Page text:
November 23, 2011
SPI Members who sign up for the Sustainable Packaging Advisory Group receive periodic updates on activities related to retailer initiated sustainability activities including Walmart's Sustainable Value Network and Ameripen. Please encourage others to sign up for these informational updates by emailing Patty Long or forward to those inside or outside of your organization who might find value in them.
Below is a brief update from my recent visit to Bentonville, AR. Walmart's Sustainable Value Network (SVN) met at the new Sam's Club headquarters on November 17, 2011.
Since losses from damaged products (primarily food) have become a big issue for Sam's Club, we were treated to an overview of their implementation of the ISTA-6 Series. This internal reporting system seeks to identify which products have high incidences of damage and helps Sam's Club to develop solutions (handling and other packaging solutions) to prevent damages in the future. Walmart pointed out that suppliers pay for damaged goods as they are billed back to the supplier, but Sam's Club also must return the damaged goods to their distribution centers and therefore have to absorb some costs as well. Those costs are ultimately passed on to the consumer through higher prices. Participants encouraged Sam's Club to work to determine where in the supply chain the damages were occurring (distribution center, at club, in transit, etc.)
We also received an update from the Sustainability Consortium. Engaging, researchers, buyers, corporate entities and consumers, the group's mission is to develop and promote science and integrated tools that improve informed decision-making for product sustainability. Essentially, the consortium works on the science that informs sustainability decisions made by Walmart, Sam's Club and affiliated organizations. Founding organizations include corporations, ngo's and even the U.S. EPA -- Alcoa, BASF, Best Buy Disney, Clorox, Coca Cola, SC Johnson, Tetra Pak, World Wildlife Federation and about two dozen others. Academic partners include Arizona State, U of Arkansas, Berkeley, Duke, Michigan, UNH, Harvard, MIT, Michigan, UMass and NC State. The consortium has just established a new campus in the Netherlands, added a board of directors and is using several existing metrics to work on life-cycle analysis projects. There is currently a packaging working group that consists of approximately 35 members that was officially launched March 25, 2011. Contact for the packaging working group is Kelly Scott Unger at email@example.com.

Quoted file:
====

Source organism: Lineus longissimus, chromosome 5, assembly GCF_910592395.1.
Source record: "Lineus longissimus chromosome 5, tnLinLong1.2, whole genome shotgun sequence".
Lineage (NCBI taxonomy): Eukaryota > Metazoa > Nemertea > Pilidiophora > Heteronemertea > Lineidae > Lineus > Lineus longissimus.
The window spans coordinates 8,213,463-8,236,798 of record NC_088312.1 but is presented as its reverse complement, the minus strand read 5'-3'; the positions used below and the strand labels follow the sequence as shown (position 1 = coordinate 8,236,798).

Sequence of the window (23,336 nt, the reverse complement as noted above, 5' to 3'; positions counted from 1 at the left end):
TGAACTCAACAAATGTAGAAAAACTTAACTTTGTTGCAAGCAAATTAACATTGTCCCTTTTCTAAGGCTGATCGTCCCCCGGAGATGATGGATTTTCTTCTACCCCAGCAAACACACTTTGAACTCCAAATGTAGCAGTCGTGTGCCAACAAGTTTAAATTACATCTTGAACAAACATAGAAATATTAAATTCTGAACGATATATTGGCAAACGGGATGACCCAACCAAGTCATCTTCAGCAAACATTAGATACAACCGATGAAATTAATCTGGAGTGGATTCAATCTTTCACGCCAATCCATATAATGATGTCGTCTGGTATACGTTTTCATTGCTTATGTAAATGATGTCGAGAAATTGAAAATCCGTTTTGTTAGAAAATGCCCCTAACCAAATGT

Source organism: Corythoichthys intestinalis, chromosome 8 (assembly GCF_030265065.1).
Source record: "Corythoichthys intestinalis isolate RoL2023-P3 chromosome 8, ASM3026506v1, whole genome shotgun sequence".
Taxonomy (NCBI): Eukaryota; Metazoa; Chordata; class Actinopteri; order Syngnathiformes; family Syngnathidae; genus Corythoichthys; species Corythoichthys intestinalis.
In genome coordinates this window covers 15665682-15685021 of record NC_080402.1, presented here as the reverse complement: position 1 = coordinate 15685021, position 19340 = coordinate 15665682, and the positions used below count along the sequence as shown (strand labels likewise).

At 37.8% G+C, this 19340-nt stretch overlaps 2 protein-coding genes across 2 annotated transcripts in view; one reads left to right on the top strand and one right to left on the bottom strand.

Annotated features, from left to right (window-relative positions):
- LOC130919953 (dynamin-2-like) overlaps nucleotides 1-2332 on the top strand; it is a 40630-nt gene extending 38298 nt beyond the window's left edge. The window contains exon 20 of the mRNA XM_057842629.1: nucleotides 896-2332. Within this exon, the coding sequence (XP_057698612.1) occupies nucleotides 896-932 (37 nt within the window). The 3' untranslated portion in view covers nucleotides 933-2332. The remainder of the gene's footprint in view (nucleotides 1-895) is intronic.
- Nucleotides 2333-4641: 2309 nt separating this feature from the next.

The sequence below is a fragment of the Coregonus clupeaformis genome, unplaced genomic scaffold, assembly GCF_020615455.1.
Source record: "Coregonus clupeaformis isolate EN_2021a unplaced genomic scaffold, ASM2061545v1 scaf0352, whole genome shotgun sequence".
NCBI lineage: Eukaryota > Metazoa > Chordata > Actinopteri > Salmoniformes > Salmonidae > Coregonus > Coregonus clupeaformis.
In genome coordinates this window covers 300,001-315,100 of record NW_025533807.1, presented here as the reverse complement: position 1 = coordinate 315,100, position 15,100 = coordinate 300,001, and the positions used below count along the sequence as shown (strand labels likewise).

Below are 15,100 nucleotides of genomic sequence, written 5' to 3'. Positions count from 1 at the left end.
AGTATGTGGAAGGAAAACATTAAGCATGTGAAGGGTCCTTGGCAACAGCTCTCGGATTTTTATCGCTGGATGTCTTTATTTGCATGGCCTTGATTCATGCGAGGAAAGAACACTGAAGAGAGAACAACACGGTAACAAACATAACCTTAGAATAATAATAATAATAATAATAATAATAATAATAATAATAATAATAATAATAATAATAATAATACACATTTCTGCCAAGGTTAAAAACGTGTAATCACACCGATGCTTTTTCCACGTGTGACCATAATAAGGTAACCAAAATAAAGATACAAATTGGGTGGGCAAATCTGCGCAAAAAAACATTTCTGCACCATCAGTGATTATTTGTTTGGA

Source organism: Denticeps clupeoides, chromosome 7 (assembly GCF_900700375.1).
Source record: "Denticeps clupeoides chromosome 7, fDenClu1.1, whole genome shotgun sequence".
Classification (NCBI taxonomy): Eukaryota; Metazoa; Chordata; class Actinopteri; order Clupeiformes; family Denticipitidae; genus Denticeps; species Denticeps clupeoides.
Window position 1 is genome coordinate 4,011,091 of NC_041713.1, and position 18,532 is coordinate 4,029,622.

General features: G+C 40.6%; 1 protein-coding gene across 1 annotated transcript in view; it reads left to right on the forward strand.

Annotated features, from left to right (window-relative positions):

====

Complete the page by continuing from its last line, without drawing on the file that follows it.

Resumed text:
Leon Hall, Sustainable Packaging Manager at Walmart Canada, reported on plastics recovery and recycling, primarily related to PET Thermoforms. Working with the Retail Council of Canada and NAPCOR (the National Association for PET Container Resources), Walmart Canada has been moving aggressively to deal with two primary impediments (adhesives and fluorescent additives) to PET thermoform recycling.
On a side note, SPI's Thermoforming Committee is also working with NAPCOR on this subject and is poised to award a $10,000 grant to one or several Municipal Recycling Facilities (MRF's) to embark on a pilot program for PET thermoform recycling in the U.S.
Prior to Leon's presentation, he and I had lunch to discuss reporting of recycled materials going back into processing of plastic goods. Walmart is looking to gain that data as they can use it towards their goal of reducing greenhouse gases by 20 million metric tons. As some of you may know, SPI currently conducts a quarterly Processor survey. We will most likely be adding a question related to recycling to that survey. More to follow.
Walmart's current scorecard was designed as a guidance and measurement tool to achieve their goal of reducing packaging by 5 percent by 2013. The scorecard program has faced several challenges related to data collection, scope and processing, report creation and management and costs. The biggest problem, however, has to do with the fact that Walmart now operates in 28 countries and the platform that the Walmart scorecard runs on (Retail Link), is not available in all of those countries. Since, the data is essentially incomplete, Walmart is freezing further development of the current scorecard. Walmart was quick to assure members of the SVN that existing data provided will still be utilized and will serve as a foundation for a new and improved tool.
However, Walmart is essentially going back to the drawing board to create a new tool that:
Finally, Fred Bedore -- senior director of business strategy and sustainability at Walmart – reported on organizational and reporting changes at Walmart that will impact how the existing SVN's fit into the Walmart structure. Essentially, Walmart will be enacting a more global structure that includes an Operations Council (internal Walmart only) and a Sustainable Products Council (that includes subgroups on Packaging, Food and Ag, etc.). The SVN will report up through these subgroups, including a new SVN on chemical intensive products.
I hope this information is helpful. Please don't hesitate to contact me if I can answer any questions or provide additional information.